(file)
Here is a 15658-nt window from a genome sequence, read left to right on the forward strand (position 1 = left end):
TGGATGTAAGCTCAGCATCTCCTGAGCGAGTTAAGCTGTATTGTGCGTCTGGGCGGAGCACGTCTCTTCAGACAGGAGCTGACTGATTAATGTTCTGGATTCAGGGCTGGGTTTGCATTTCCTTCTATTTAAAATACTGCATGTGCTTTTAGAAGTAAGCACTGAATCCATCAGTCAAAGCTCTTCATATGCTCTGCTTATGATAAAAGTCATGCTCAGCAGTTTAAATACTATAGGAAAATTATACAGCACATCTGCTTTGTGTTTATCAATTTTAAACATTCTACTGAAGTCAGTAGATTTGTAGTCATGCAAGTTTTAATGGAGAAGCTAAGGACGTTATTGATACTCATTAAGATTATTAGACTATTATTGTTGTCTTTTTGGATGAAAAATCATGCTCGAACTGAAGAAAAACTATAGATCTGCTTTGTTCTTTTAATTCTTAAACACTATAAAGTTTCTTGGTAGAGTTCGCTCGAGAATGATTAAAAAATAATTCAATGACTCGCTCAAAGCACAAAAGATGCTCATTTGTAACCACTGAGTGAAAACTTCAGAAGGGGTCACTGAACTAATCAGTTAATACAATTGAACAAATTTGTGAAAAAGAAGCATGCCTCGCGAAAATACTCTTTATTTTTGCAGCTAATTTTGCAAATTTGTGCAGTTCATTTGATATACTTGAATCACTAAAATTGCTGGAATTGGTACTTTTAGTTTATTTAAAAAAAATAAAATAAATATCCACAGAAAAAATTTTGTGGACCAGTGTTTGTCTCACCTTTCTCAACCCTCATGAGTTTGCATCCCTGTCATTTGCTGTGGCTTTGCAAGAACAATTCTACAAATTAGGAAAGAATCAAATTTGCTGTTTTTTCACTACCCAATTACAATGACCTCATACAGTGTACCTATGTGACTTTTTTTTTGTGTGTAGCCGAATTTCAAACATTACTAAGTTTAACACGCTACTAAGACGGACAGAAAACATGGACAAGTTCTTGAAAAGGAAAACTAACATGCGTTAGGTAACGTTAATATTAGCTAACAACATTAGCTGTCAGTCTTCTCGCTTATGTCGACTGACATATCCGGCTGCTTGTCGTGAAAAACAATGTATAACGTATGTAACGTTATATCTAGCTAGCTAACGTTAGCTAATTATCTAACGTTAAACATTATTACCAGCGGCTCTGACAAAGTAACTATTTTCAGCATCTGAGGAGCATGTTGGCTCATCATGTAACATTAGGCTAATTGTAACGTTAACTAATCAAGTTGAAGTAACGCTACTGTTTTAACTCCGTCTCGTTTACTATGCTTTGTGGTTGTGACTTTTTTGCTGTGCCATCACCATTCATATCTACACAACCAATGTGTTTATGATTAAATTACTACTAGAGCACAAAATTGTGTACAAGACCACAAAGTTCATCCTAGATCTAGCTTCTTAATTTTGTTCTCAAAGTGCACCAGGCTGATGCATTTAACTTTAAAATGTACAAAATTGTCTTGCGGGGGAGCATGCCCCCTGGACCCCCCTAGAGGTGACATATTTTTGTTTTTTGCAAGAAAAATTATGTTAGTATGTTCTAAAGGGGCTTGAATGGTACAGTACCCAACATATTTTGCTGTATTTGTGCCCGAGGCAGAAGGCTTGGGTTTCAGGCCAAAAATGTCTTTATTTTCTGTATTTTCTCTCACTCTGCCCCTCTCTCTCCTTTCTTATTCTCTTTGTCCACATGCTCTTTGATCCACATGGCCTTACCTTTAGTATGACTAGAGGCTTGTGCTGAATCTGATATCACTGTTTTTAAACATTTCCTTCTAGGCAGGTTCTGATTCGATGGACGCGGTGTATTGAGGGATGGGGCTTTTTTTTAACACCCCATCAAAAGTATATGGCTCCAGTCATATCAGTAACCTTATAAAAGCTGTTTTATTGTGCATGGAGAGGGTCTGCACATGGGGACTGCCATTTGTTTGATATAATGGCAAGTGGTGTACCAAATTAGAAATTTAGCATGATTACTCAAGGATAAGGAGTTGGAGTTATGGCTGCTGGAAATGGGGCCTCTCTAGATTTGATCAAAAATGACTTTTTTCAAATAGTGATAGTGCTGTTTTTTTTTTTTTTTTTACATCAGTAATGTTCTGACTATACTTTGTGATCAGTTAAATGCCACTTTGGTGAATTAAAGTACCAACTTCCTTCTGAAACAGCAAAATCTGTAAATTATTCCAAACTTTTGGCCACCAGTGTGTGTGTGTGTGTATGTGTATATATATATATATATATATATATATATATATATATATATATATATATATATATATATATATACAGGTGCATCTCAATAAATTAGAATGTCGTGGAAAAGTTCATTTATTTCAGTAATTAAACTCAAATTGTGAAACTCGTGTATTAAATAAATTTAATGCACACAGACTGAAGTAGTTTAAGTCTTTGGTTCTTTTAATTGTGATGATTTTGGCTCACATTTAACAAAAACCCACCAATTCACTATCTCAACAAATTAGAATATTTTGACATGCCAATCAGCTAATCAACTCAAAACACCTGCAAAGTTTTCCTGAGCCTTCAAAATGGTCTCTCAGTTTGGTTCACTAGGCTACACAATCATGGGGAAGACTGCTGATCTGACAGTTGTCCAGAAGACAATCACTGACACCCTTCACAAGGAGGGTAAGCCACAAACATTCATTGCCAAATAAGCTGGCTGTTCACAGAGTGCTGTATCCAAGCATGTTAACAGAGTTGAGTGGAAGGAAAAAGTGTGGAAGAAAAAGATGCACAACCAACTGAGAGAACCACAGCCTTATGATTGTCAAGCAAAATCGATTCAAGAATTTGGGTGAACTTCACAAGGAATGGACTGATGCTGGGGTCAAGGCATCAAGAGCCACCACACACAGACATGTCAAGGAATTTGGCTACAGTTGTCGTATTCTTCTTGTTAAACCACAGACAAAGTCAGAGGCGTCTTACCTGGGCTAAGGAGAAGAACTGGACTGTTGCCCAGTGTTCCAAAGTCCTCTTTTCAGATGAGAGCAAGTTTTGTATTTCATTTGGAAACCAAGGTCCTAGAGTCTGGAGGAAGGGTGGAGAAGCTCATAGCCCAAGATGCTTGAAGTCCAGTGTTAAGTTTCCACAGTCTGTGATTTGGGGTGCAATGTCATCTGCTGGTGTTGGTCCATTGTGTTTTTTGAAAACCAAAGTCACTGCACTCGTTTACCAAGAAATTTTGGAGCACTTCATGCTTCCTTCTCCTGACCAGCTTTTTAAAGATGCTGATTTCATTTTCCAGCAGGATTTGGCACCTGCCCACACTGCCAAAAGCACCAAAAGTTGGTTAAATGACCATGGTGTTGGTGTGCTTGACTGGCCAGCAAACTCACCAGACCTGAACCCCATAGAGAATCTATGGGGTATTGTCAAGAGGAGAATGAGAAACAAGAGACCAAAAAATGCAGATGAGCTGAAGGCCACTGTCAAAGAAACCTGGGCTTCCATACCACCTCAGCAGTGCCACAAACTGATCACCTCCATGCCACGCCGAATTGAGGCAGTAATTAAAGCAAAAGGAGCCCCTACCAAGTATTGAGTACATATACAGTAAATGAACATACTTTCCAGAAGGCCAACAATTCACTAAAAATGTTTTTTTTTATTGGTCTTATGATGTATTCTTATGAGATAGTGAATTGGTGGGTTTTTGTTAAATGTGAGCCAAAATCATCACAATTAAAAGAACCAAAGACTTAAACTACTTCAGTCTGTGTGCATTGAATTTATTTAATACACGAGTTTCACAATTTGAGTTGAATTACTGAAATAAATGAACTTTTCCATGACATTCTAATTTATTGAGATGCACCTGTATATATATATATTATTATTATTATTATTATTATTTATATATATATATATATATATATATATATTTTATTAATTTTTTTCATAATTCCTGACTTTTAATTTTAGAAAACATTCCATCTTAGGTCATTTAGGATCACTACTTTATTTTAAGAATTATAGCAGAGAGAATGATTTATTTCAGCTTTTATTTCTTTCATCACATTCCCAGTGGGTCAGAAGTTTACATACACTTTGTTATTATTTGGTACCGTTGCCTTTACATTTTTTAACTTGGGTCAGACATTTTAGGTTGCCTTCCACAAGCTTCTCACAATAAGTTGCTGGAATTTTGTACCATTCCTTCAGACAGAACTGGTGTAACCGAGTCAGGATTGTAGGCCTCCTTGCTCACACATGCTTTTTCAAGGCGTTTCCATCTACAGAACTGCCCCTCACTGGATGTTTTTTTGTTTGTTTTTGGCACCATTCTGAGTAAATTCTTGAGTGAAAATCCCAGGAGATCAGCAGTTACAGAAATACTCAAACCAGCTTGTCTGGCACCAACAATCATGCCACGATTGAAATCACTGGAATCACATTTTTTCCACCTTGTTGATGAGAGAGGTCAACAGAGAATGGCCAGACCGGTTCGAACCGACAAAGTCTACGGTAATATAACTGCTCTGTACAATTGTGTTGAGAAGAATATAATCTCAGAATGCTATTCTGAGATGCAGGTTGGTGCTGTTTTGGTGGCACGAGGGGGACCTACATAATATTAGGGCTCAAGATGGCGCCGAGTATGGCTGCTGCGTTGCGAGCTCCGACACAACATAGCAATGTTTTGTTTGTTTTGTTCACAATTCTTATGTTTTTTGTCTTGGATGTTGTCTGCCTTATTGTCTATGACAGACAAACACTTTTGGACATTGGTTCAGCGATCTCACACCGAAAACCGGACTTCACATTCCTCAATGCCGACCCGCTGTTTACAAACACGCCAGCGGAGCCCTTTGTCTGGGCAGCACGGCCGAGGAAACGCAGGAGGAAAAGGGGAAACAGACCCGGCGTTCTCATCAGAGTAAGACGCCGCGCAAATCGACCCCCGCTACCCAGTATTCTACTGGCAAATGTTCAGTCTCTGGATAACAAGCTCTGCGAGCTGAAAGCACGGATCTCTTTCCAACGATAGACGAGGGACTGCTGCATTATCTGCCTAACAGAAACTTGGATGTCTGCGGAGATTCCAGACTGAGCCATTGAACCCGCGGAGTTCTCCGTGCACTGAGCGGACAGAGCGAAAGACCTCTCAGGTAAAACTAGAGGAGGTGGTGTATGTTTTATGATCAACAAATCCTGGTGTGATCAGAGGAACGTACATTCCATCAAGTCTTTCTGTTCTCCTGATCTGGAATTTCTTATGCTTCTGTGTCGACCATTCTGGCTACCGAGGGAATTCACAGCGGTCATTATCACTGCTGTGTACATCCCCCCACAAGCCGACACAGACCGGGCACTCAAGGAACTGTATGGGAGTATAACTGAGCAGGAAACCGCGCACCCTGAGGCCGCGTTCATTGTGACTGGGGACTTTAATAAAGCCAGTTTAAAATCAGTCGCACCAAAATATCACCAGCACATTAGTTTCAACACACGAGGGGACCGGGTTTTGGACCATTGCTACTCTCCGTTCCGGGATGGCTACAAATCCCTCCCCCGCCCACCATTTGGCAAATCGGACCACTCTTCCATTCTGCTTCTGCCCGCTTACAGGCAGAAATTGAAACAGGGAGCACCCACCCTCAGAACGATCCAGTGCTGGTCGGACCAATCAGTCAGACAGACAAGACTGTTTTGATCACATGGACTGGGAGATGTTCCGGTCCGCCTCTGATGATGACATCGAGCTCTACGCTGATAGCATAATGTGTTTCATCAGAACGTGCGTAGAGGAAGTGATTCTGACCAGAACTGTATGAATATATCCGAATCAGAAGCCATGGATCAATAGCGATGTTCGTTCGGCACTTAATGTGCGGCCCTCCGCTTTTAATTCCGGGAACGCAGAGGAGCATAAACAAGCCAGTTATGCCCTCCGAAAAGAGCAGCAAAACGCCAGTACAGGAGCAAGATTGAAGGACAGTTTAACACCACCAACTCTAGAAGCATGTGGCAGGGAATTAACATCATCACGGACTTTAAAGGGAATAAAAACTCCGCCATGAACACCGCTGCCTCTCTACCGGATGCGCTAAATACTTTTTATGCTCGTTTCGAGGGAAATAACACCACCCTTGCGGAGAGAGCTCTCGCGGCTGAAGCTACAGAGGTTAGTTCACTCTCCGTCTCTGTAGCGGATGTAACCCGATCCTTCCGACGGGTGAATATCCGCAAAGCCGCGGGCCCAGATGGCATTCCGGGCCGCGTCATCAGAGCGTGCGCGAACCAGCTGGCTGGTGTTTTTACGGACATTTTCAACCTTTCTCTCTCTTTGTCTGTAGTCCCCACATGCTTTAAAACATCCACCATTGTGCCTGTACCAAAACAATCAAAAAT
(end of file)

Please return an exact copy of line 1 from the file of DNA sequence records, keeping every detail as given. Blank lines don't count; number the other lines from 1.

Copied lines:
Here is a 15658-nt window from a genome sequence, read left to right on the forward strand (position 1 = left end):